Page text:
Climate hell, fiscal cliff, other expressions dominate at the end of 2022

UN Secretary General Antonio Guterres read the final epitaph of COP27, the Sharm el-Sheikh conference on climate change, saying climate describes the world coming to terms with the reality of the crisis climate, natural disasters, extreme temperatures, floods that define everyday life as “climate hell”.

He had a lot to choose from in 2022. Pakistan, home to more than 225 million people, has seen deadly floods across the country, despite only contributing less than 1% to carbon emissions.

Australia, has wildfires. The Florida peninsula has seen numerous hurricanes land, leaving it one of the fastest growing states where retirees flee colder northern climes to warmer weather, losing all their life savings. Europe is preparing for a colder winter and tougher energy bills, only mitigated by the convergence of resources. Aid-dependent Africa is feeling the effects.

Late rains and high transport costs have increased food prices everywhere. A November 7 memo from Finance Minister Matia Kasaijja asks for 500 million euros on payday lenders’ terms.

The minister is asking for a 10-year instrument with a four-year grace period to finance the deficits of the 2022/2023 financial year.

The four-year grace period ends in 2026 if the loans are disbursed now. Any sound financial institution will insist on high loan insurance fees (which result in accommodation for third-party payments) and high coupon rates to protect against default. Mr. Kasaijja and the Treasury are simultaneously battling the payroll, pensions, arrears, Emyooga and parochial development model. URA does not meet their needs.

This fiscal cliff is everywhere, governments in power are exhausting any wiggle room that could potentially leave their successors bankrupt. In September 2022, the Minister of Finance declared an interest rate of 9.65% for savers of the NSSF, the country’s largest pension benefit entity.

The 9.65% was down from consistently reported double-digit returns. In its presentation, the NSSF said global financial markets recorded losses. In Uganda, there was a little icing on the cake, the late listing of MTN on the local stock exchange, 25 years after receiving their first license as a national operator. The NSSF chief executive struggled to explain why NSSF savers were getting 9.65% while his boss was issuing 17.5% interest yields on the 20-year bond.

The UK, after a brief period of financial calm between 2005 and 2015, finds itself struggling like many countries to cope with the costs of a generous Covid insurance package and the structural problems presented by an aging population. Prime Minister Liz Truss was quickly kicked out of Downing Street when she proposed more spending and tax cuts for the wealthy.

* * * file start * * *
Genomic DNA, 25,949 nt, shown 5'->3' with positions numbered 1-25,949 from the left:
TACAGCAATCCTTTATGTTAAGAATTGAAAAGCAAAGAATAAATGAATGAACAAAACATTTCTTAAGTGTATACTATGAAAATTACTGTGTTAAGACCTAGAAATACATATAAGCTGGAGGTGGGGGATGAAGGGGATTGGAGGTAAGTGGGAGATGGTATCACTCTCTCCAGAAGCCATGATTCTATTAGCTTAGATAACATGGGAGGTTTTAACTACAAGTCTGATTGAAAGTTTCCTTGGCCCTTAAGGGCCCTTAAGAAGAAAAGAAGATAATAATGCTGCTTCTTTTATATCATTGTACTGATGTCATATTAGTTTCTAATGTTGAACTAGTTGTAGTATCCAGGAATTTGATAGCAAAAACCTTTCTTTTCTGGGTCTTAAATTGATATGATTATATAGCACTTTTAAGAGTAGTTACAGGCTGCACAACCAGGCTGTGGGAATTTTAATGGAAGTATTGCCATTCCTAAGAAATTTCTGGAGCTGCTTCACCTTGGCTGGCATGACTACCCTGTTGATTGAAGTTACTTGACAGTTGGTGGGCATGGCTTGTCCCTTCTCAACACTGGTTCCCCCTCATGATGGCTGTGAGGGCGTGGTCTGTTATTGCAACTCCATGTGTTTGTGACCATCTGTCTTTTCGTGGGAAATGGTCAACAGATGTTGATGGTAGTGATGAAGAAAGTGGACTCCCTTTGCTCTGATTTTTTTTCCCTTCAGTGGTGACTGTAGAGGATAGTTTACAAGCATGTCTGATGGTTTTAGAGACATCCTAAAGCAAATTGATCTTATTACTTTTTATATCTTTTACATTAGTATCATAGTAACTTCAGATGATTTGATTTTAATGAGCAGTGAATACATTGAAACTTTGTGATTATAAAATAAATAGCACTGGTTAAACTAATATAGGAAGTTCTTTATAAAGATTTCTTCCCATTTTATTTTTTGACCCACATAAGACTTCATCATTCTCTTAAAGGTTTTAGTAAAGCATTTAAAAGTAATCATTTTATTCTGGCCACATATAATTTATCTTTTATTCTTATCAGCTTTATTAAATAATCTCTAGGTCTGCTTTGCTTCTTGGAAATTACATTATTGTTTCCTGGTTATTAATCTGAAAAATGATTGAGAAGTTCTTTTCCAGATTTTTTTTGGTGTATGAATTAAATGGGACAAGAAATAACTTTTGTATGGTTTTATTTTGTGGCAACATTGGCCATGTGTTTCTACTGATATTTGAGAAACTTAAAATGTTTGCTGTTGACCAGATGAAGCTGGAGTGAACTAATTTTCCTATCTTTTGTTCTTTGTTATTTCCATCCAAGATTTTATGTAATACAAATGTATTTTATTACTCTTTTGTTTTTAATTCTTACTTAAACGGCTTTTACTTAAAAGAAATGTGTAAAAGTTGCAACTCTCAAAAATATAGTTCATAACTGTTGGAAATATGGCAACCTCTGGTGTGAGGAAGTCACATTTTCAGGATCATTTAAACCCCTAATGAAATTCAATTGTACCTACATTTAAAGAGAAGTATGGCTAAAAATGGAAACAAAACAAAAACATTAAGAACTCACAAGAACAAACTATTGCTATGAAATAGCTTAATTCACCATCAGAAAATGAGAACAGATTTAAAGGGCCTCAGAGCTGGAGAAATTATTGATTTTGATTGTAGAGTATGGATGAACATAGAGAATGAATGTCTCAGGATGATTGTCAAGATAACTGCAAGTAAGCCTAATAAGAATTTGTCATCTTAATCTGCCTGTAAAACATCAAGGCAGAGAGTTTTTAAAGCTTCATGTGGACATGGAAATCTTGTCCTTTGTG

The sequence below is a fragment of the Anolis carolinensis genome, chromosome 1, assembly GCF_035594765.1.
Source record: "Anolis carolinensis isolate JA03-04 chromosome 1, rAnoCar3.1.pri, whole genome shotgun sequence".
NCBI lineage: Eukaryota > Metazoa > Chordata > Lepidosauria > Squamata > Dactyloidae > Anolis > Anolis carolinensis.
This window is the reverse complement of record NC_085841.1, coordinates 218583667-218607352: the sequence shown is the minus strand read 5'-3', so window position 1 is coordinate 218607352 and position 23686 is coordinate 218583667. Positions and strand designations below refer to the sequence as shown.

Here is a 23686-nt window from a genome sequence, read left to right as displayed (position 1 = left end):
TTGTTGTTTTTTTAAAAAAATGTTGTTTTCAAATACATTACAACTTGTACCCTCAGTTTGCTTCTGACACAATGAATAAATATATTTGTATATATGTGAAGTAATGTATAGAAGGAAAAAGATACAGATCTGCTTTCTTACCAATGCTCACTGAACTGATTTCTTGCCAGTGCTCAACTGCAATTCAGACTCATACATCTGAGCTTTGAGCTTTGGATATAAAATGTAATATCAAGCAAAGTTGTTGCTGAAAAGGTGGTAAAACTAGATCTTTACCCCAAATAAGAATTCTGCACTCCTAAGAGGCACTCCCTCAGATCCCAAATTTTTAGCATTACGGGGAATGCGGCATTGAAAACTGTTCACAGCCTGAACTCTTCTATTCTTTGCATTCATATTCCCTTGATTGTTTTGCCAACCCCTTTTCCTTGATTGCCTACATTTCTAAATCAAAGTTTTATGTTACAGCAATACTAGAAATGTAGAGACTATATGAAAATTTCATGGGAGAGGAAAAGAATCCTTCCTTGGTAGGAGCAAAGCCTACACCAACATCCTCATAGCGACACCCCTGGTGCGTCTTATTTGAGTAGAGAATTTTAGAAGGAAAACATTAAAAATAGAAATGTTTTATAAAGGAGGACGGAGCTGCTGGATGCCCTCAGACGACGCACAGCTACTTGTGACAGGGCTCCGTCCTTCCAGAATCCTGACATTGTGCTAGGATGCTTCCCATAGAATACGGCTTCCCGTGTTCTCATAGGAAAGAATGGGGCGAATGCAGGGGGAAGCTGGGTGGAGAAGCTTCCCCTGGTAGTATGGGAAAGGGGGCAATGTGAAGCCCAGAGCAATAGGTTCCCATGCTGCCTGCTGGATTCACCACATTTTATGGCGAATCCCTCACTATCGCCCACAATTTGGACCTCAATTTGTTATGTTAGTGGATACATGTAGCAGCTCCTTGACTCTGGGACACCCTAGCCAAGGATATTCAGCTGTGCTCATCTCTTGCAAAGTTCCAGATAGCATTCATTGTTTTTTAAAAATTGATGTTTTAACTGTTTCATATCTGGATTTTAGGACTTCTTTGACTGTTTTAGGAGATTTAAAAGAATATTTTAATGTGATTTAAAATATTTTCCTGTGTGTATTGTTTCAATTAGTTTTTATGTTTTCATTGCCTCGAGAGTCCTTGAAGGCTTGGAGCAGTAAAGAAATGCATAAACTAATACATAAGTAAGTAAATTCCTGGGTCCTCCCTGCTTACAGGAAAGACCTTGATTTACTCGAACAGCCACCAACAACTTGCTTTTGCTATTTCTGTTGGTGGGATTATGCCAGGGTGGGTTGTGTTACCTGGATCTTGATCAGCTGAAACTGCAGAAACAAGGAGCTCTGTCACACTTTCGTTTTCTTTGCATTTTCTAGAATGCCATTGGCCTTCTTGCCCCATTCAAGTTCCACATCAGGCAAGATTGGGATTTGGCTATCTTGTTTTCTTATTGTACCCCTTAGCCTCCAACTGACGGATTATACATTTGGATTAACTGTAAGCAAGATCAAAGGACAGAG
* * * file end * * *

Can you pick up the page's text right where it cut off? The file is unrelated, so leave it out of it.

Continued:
The fiscal cliff will have several political consequences. Outgoing governments leave empty treasuries. In Brazil, conservatives spent a record $30 billion ahead of their cliffhanger election that brought the socialists back to power. In Kenya, Jubilee-Azimio financed both a maize and fuel subsidy, also leaving its treasury empty.

The rest of Africa looks stunned as Ghana, one of its most successful democratic experiments, comes to the IMF for a bailout. Commodity price volatility is a big problem in economies that have failed to diversify by producing much wealth and poverty in equal measure. Ask Nigeria.

Coming back to servants, the average price of chapati, the most democratic foodstuff, has risen in bakeries in the city from Shs1,000 to Shs1,300 and from Shs1,000 to Shs1,500. My brother in law with great interests in a town miller, told me some stories in the middle of the year when he drove from Masaka to Kalangala with our son/nephew.

The UNBS was delaying approval of alternative foods like millet and cassava flour bread. At the time, the price of wheat flour was skyrocketing and so was the price of fuel.

Electric generators have gone into brownie mode, load shedding. Our generator and distributor Kalangala Infrastructure Services follows the terms of their license down to the word, opening – “Ba Kasitooma Baffe…”, then the dreaded word, load shedding.

Comments are closed.